I’m a firm believer in computer programs, web sites, and buildings being accessible to people with disabilities. I also believe that it’s essential for workplaces or educational institutions to make all accommodations possible to include us on the job site or in the classroom, not only for our benefit, but for theirs. But it is also our responsibility to ease the way forward for our employers, our service providers, and our professors.If we can make the available mainstream technology work (and much of it works well), then it’s up to us to do so. Using exclusively specialized technology – a note-taker rather than a computer, for example – keeps the barriers to education and employment higher than they need to be, and perpetuates the idea that we’re just too hard to accommodate, so why should an employer or university bother? In many developed countries, it is not uncommon to receive some funding to cover what can be extreme costs of technology. I got stuck in a catch-22 system, where I couldn’t get funding without a job, and I needed that technology to be able to obtain a job. This is sometimes the case in other parts of the world, but sometimes people can receive funding before getting that job, and there are drawbacks to that system as well. Thankfully, it worked out for me, but it makes my blood boil when I hear about people who receive technology for simply searching for jobs who don’t obtain employment due to lack of serious effort, who don’t return loaned equipment, and sometimes don’t even use the technology anymore. It’s important for us to obtain the assistive technology that we need to be able to work, to study, to learn; but if it is not used to those ends, it’s time to be realistic and pass it along to people or agencies who are struggling for basic supplies. Hanging on to unused technology (particularly if it’s been funded) is expecting the preferential treatment we’re trying so hard to avoid. In many developing countries, access to even basic literacy tools like braille writers is almost impossible… and yet I hear of some people who get a ton of technology and don’t even bother looking for work. Stop it! Your complacency and entitlement makes it harder for the rest of us who actually need that technology to be productive. And to say nothing about obtaining employment…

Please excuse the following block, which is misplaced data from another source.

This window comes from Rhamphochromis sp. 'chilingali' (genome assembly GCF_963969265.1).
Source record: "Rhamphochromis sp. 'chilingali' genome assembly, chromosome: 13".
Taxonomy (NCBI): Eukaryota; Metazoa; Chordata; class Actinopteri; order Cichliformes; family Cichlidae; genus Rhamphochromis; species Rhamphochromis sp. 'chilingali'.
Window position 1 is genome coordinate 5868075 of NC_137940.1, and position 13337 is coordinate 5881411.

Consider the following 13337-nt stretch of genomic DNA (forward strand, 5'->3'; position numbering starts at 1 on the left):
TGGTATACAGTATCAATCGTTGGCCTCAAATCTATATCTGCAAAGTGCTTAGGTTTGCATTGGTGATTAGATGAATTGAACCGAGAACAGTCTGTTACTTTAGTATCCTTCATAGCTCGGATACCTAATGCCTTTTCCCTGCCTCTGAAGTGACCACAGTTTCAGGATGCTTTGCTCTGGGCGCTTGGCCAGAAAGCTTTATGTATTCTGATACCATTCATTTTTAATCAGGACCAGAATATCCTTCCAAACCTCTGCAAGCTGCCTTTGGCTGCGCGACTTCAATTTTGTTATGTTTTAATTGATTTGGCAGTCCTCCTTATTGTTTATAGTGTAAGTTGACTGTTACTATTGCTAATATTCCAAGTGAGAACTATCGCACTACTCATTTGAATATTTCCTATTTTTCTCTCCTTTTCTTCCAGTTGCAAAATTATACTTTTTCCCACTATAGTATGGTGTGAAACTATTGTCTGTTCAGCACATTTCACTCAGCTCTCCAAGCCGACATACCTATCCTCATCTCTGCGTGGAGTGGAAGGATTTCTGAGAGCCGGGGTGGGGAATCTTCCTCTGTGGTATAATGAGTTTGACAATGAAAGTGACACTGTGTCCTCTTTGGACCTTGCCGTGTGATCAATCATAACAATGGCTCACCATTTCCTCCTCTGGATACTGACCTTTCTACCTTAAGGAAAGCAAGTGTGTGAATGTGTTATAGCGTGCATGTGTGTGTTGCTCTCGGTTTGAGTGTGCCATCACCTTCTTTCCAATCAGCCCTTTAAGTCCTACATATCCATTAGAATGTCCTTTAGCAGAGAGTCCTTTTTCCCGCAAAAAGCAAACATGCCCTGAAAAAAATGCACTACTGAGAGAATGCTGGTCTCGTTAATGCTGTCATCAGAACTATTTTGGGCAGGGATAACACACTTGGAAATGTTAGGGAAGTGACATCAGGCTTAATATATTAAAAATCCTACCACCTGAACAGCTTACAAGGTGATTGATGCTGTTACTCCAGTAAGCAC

Making Excuses: “Because I’m Blind!”

I am not one of those people who thinks everyone should be able to cook a 4-course meal, have a spotless house, and never ever ever ever EVER ask for help with anything. Frankly, living with the expectation of perfection is exhausting, and no sighted person is held up to those standards either. But it drives me up a wall when I hear the excuse “I can’t [insert activity here] because I’m blind.” OK, even though three years ago a blind man tested out Google’s self-driving car, the technology isn’t quite there for us to drive completely independently. Aside from that, blind people have done tons of great things – big and small – all over the world, from raising families to opening businesses to studying subjects they love. The possibilities are endlesss, truly, even if not all of us have the inclination to climb a mountain or open up a restaurant. But if you aren’t a good cook, or don’t like to clean, or don’t feel safe sky-diving, that’s your humanity talking; it is NOT because you’re blind. Don’t even go there!

 

Conclusion: Cleaning out the Dirty Laundry

I hate the idea that I am an ambassador for the blind, and yet, in some ways, I really am. And so are you. It’s a fine line between expecting perfection of ourselves and allowing low expectations to dictate the course of our lives. Both are extremely damaging and exhausting, and really not realistic. Ultimately, though, we can’t expect equal treatment until we avoid the pitfalls listed above. I never would’ve written this post had I not seen so many instances of this both in-person and online. And if I’m truly honest with myself, at points in my life I’ve even engaged in some of these problem mentalities and behaviors. But we can move on from this place. We can share our lives from the focus of our humanity, not our blindness. Even if it’s painful, we need to take a look around us and notice which of our behaviors make us stand out unnecessarily. Many people wish to befriend us, and it’s up to us to open ourselves up to the sighted world to challenge us and befriend us, not just serve us. While we still are viewed as needing the right to access, stop confusing our rights to access with abusing the ability to use the supports that are supposed to make it happen. And we must stop using our blindness as a license to be lazy and have everything done for us, because if we don’t, we’ll be back where we started, making videos of us sitting on the couch and writing blog posts…

 

I won’t pretend any of this is going to be easy. But I hope that confronting some painful realities about ourselves can spur us all to make some necessary changes. Is discrimination and ableism a problem? yes, it is. But sometimes, we’re the problem, and in those instances – and only those instances – we need to get out of the way and give the naysayers, the ableist and the discriminatory no valid reason to think that we’re useless, lazy, manipulative or uneducated. After all, as much as it’s up to us, let’s give them no valid reason beyond their own prejudice to discredit us… then they can look in the mirror and realize how they’ve contributed. But right now, I think it’s our turn…

 

*** UPDATE: Thanks to John and Brandon for tearing this post apart in a marathon podcast. Because of this, I have kept this post primarily intact, but did change a line you rightfully found offensive. I appreciate your opinions, and the fact that overall they came from a place of respect, even if you disagreed with me. This blog is nothing without readers and friends. I love constructive dialogue, and am willing to listen to any who respectfully disagree with any of my opinions. So, please, I welcome any further dialogue on this and other topics related to blindness, confidence, life…